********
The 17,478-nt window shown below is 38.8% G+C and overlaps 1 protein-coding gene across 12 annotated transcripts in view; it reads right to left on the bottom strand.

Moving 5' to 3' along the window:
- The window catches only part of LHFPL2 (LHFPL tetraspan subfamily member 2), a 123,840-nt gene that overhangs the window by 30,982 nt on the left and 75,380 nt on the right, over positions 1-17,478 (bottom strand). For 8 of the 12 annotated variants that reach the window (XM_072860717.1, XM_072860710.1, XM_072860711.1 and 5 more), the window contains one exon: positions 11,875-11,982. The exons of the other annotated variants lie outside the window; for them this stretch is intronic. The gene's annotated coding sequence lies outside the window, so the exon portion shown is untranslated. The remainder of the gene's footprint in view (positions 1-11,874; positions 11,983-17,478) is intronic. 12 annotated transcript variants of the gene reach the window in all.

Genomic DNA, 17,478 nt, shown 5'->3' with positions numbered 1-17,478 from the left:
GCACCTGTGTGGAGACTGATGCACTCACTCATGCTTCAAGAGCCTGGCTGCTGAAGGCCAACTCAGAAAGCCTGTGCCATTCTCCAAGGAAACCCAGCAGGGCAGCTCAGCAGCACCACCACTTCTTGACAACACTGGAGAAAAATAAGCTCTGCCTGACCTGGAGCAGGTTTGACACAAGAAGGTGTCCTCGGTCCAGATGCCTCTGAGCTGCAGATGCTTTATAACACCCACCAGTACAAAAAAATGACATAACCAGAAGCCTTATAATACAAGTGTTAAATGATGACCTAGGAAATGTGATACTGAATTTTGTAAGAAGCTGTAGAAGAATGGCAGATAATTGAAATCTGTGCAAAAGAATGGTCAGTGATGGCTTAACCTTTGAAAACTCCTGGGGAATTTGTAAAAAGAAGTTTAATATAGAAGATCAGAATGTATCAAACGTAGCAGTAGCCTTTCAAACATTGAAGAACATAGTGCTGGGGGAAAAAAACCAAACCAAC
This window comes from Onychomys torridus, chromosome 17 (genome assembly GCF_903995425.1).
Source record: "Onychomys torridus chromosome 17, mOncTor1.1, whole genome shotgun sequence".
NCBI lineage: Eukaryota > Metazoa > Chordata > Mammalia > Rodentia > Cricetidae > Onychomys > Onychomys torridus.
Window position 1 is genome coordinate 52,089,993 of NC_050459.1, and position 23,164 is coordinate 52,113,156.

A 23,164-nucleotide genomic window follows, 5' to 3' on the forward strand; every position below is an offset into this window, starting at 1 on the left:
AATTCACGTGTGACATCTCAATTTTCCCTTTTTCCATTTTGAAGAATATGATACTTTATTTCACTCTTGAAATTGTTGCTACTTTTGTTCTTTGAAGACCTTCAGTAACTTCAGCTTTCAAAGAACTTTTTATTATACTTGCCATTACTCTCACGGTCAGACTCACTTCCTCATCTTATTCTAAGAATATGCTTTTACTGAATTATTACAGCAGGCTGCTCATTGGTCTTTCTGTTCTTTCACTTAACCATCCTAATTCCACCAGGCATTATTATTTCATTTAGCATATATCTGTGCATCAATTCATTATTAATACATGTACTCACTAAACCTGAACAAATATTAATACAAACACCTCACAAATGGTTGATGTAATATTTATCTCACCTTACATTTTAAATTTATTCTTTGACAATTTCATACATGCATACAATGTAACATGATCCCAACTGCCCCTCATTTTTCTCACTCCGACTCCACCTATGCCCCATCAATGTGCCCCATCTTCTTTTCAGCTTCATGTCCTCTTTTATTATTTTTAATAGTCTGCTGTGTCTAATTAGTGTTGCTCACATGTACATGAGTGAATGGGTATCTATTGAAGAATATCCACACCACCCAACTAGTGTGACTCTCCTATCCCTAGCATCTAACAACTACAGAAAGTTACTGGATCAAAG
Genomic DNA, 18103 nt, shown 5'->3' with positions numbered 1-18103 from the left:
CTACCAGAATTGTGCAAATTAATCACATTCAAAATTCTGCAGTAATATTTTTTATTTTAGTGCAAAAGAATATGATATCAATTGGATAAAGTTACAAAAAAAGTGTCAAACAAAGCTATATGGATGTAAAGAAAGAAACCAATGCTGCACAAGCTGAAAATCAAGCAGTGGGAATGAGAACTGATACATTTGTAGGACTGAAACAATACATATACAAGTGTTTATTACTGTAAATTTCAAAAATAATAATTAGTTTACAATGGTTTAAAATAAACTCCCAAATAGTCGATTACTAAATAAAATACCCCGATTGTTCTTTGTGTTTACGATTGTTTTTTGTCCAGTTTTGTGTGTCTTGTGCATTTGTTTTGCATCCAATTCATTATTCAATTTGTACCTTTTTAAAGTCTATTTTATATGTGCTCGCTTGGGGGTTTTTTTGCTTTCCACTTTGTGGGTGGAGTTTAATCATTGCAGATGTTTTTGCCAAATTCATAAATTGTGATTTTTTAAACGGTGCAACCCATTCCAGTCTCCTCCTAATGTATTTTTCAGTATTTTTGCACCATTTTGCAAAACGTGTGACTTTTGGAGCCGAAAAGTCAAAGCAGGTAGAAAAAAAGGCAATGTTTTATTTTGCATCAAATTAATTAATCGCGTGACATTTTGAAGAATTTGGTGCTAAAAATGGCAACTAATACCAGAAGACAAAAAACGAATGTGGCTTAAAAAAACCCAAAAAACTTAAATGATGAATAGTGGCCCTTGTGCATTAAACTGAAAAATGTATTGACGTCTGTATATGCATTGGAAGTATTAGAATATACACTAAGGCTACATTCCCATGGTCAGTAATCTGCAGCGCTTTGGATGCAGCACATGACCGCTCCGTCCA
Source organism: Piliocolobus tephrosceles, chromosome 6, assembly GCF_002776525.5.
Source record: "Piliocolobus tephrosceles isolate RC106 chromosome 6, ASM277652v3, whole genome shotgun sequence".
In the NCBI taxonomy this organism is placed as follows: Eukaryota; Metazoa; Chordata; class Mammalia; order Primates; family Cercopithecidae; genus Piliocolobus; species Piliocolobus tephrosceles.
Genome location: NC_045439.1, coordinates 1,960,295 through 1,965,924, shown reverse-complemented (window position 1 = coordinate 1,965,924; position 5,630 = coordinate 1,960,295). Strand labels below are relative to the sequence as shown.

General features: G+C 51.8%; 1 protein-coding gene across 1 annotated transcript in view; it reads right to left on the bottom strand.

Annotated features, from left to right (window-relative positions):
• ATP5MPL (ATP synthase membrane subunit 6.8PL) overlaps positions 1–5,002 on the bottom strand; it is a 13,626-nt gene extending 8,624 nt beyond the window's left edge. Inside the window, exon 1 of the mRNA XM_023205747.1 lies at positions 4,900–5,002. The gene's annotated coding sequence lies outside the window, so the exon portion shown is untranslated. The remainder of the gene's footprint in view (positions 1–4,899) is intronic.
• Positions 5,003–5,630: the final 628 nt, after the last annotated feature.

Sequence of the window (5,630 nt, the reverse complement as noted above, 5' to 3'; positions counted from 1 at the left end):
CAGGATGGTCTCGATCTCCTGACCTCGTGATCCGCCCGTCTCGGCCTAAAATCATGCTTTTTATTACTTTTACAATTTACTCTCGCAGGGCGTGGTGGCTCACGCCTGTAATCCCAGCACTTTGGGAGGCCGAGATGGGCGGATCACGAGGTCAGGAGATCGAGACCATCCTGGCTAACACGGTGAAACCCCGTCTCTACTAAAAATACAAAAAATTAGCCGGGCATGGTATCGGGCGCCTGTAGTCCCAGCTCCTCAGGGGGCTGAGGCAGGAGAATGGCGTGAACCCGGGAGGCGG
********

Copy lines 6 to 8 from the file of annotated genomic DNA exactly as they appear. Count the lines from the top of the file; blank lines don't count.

This window comes from Onychomys torridus, chromosome 17 (genome assembly GCF_903995425.1).
Source record: "Onychomys torridus chromosome 17, mOncTor1.1, whole genome shotgun sequence".
NCBI lineage: Eukaryota > Metazoa > Chordata > Mammalia > Rodentia > Cricetidae > Onychomys > Onychomys torridus.